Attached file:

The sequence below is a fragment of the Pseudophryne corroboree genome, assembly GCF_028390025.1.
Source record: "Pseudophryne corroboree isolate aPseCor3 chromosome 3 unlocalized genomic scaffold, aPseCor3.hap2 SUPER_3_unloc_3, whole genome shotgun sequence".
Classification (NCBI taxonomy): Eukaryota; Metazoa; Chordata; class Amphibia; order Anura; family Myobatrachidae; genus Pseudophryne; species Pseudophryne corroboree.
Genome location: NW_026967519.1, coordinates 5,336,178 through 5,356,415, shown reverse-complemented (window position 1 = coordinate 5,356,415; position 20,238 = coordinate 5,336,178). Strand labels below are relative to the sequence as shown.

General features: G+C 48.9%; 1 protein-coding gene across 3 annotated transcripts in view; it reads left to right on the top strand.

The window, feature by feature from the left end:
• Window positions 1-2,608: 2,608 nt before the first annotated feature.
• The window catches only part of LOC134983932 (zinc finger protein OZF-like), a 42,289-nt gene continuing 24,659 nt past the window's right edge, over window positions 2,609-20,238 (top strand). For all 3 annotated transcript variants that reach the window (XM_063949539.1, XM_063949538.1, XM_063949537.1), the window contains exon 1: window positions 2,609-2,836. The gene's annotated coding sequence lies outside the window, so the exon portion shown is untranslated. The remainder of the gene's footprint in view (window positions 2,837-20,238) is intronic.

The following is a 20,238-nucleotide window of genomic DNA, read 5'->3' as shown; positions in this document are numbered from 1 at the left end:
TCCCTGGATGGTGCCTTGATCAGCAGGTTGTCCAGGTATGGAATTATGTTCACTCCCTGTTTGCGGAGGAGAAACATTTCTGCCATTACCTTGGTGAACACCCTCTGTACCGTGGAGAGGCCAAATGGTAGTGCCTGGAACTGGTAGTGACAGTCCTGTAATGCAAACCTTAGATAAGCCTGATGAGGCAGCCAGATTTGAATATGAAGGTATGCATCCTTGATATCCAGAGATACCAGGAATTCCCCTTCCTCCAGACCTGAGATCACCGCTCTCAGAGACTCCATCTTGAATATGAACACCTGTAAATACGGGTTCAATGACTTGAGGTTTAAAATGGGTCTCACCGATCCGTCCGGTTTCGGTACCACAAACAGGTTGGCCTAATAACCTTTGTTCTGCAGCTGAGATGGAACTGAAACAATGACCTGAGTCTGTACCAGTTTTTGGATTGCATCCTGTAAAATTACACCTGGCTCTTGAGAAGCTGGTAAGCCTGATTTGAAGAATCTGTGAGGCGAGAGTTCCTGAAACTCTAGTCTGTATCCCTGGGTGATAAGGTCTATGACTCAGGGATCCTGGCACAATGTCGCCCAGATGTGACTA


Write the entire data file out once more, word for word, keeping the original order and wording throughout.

The sequence below is a fragment of the Pseudophryne corroboree genome, assembly GCF_028390025.1.
Source record: "Pseudophryne corroboree isolate aPseCor3 chromosome 3 unlocalized genomic scaffold, aPseCor3.hap2 SUPER_3_unloc_3, whole genome shotgun sequence".
Classification (NCBI taxonomy): Eukaryota; Metazoa; Chordata; class Amphibia; order Anura; family Myobatrachidae; genus Pseudophryne; species Pseudophryne corroboree.
Genome location: NW_026967519.1, coordinates 5,336,178 through 5,356,415, shown reverse-complemented (window position 1 = coordinate 5,356,415; position 20,238 = coordinate 5,336,178). Strand labels below are relative to the sequence as shown.

General features: G+C 48.9%; 1 protein-coding gene across 3 annotated transcripts in view; it reads left to right on the top strand.

The window, feature by feature from the left end:
• Window positions 1-2,608: 2,608 nt before the first annotated feature.
• The window catches only part of LOC134983932 (zinc finger protein OZF-like), a 42,289-nt gene continuing 24,659 nt past the window's right edge, over window positions 2,609-20,238 (top strand). For all 3 annotated transcript variants that reach the window (XM_063949539.1, XM_063949538.1, XM_063949537.1), the window contains exon 1: window positions 2,609-2,836. The gene's annotated coding sequence lies outside the window, so the exon portion shown is untranslated. The remainder of the gene's footprint in view (window positions 2,837-20,238) is intronic.

The following is a 20,238-nucleotide window of genomic DNA, read 5'->3' as shown; positions in this document are numbered from 1 at the left end:
TCCCTGGATGGTGCCTTGATCAGCAGGTTGTCCAGGTATGGAATTATGTTCACTCCCTGTTTGCGGAGGAGAAACATTTCTGCCATTACCTTGGTGAACACCCTCTGTACCGTGGAGAGGCCAAATGGTAGTGCCTGGAACTGGTAGTGACAGTCCTGTAATGCAAACCTTAGATAAGCCTGATGAGGCAGCCAGATTTGAATATGAAGGTATGCATCCTTGATATCCAGAGATACCAGGAATTCCCCTTCCTCCAGACCTGAGATCACCGCTCTCAGAGACTCCATCTTGAATATGAACACCTGTAAATACGGGTTCAATGACTTGAGGTTTAAAATGGGTCTCACCGATCCGTCCGGTTTCGGTACCACAAACAGGTTGGCCTAATAACCTTTGTTCTGCAGCTGAGATGGAACTGAAACAATGACCTGAGTCTGTACCAGTTTTTGGATTGCATCCTGTAAAATTACACCTGGCTCTTGAGAAGCTGGTAAGCCTGATTTGAAGAATCTGTGAGGCGAGAGTTCCTGAAACTCTAGTCTGTATCCCTGGGTGATAAGGTCTATGACTCAGGGATCCTGGCACAATGTCGCCCAGATGTGACTA